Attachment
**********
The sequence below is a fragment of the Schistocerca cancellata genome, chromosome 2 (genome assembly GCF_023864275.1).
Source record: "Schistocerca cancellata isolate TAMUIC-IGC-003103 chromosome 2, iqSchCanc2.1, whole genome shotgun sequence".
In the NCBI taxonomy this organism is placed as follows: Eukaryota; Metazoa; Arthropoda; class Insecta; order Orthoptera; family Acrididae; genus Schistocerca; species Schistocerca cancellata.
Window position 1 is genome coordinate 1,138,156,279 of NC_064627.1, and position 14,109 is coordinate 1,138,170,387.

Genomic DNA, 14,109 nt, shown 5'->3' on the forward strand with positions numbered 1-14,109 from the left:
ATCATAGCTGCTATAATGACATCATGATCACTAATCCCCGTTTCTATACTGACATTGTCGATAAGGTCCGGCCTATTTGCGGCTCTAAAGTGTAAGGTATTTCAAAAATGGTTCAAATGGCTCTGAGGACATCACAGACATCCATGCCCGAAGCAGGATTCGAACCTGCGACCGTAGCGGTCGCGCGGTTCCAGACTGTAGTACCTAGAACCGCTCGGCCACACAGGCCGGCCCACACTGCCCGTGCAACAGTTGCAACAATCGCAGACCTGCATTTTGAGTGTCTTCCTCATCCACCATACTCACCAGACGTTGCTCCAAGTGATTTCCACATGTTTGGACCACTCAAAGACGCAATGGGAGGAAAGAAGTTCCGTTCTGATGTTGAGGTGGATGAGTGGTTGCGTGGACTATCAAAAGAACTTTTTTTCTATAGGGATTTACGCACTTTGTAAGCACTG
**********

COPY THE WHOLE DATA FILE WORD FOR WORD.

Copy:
The sequence below is a fragment of the Schistocerca cancellata genome, chromosome 2 (genome assembly GCF_023864275.1).
Source record: "Schistocerca cancellata isolate TAMUIC-IGC-003103 chromosome 2, iqSchCanc2.1, whole genome shotgun sequence".
In the NCBI taxonomy this organism is placed as follows: Eukaryota; Metazoa; Arthropoda; class Insecta; order Orthoptera; family Acrididae; genus Schistocerca; species Schistocerca cancellata.
Window position 1 is genome coordinate 1,138,156,279 of NC_064627.1, and position 14,109 is coordinate 1,138,170,387.

Genomic DNA, 14,109 nt, shown 5'->3' on the forward strand with positions numbered 1-14,109 from the left:
ATCATAGCTGCTATAATGACATCATGATCACTAATCCCCGTTTCTATACTGACATTGTCGATAAGGTCCGGCCTATTTGCGGCTCTAAAGTGTAAGGTATTTCAAAAATGGTTCAAATGGCTCTGAGGACATCACAGACATCCATGCCCGAAGCAGGATTCGAACCTGCGACCGTAGCGGTCGCGCGGTTCCAGACTGTAGTACCTAGAACCGCTCGGCCACACAGGCCGGCCCACACTGCCCGTGCAACAGTTGCAACAATCGCAGACCTGCATTTTGAGTGTCTTCCTCATCCACCATACTCACCAGACGTTGCTCCAAGTGATTTCCACATGTTTGGACCACTCAAAGACGCAATGGGAGGAAAGAAGTTCCGTTCTGATGTTGAGGTGGATGAGTGGTTGCGTGGACTATCAAAAGAACTTTTTTTCTATAGGGATTTACGCACTTTGTAAGCACTG